A very consistent voice cropped up among the new writers: casual, chatty, inoffensive, usually a dash of false self-deprecation, and a kind of subtle condescension?the sound of someone who has been chosen to pass along valuable information to others. This tone of I am interesting, right? was underscored by the guestbooks and comments and karma points and permalinks and trackbacks and referer logs.When one takes some time to look back and evaluate where they are and where they came from, it's a maturing experience. That's a good thing, but I'm tickled by some of the irony of how that posts begins...
I started writing online in 1995.I've dropped that timestamp before too in an attempt to impress my geek friends and co-workers and parents, and it has never worked (they think I'm a bigger dork). The holier than thou 'tude of "I've been doing this since before the boom" is pretty much worthless these days and says little more than "I went to college in the 1990's."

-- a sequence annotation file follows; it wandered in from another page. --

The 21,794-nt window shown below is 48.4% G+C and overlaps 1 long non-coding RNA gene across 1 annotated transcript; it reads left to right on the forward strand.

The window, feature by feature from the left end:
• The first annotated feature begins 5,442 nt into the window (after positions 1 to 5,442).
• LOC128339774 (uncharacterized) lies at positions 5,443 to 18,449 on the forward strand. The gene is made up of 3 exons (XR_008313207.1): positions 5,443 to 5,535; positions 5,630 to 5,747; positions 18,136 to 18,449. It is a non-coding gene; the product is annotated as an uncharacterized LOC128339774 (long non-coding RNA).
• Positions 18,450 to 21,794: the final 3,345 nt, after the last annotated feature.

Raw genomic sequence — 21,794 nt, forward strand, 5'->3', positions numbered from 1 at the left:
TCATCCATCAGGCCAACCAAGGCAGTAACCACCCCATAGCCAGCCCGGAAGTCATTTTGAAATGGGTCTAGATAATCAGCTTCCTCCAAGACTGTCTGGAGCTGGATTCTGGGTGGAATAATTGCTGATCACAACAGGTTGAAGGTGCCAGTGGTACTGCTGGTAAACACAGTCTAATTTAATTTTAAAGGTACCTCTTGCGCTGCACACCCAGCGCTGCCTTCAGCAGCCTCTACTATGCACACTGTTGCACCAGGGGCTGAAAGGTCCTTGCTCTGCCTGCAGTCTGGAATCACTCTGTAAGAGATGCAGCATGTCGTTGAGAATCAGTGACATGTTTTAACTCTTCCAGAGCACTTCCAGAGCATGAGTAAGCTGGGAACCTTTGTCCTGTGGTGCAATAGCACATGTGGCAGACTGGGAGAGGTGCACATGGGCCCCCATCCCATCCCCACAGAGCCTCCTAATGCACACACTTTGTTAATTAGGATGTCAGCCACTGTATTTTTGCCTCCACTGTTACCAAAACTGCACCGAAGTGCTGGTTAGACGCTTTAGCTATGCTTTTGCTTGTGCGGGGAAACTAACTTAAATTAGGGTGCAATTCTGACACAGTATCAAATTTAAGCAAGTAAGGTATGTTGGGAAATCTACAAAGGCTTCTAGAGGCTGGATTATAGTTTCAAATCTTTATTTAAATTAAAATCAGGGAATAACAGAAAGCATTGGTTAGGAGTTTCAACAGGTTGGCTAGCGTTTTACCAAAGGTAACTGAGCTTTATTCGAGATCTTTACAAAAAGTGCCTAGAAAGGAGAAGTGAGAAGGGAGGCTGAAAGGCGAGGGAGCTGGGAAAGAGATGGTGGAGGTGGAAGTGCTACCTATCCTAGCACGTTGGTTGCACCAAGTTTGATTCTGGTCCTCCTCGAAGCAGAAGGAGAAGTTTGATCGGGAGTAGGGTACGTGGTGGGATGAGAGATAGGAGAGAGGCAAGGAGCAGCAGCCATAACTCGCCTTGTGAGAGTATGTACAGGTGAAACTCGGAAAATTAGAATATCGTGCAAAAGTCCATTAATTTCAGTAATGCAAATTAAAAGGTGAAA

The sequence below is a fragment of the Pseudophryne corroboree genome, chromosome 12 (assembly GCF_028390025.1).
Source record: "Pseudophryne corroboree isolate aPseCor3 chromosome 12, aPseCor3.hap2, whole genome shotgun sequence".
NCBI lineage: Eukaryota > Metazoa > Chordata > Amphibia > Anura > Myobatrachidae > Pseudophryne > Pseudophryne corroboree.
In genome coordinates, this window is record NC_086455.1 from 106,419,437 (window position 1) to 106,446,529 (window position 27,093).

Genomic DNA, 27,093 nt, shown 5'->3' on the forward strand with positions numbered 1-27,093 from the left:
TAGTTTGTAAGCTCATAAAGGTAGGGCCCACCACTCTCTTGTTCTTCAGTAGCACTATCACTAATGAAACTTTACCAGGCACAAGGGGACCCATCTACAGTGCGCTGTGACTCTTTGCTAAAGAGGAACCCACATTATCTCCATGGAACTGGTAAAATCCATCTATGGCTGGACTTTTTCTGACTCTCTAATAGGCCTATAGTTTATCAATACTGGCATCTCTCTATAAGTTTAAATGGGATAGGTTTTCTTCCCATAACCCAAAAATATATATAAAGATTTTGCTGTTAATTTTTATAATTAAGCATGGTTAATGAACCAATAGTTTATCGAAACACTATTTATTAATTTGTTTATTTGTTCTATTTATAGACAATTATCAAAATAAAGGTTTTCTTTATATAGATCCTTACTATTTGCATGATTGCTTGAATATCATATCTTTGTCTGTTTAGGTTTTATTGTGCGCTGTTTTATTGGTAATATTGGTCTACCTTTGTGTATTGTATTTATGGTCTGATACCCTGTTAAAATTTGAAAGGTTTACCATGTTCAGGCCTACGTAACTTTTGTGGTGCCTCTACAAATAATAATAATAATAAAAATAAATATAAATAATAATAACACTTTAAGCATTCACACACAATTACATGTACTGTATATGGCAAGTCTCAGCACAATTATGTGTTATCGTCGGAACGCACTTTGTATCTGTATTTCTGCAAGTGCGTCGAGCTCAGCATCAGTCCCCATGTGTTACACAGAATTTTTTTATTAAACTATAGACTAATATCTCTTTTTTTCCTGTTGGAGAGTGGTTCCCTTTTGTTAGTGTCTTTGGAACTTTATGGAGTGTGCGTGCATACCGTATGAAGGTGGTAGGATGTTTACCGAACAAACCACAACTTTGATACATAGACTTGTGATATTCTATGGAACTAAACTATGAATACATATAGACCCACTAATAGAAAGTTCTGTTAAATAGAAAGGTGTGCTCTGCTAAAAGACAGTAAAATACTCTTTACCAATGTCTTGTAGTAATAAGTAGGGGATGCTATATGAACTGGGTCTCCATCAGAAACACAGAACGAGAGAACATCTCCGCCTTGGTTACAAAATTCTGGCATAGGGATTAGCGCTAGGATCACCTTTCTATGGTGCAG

What's my excuse for thinking my writing is worth reading by someone else? I don't, but I have been writing HTML since Netscape 0.98 was out (I still have Nav 1.1n on floppy), have earned a degree in English, have worked as a web developer for six years, and I still think blogging is cool (no matter how much my office mates dis me for it). In my post the other day, I asked the question about how to keep it real, but I suppose I have to confess that I never thought anyone would read this site on a consistent basis, making that question a little hollow. This site was originally conceived as a résumé site and knowledge repository, but having any audience at all has changed the content and the character of this site.
I read my server logs almost every day. Sue me.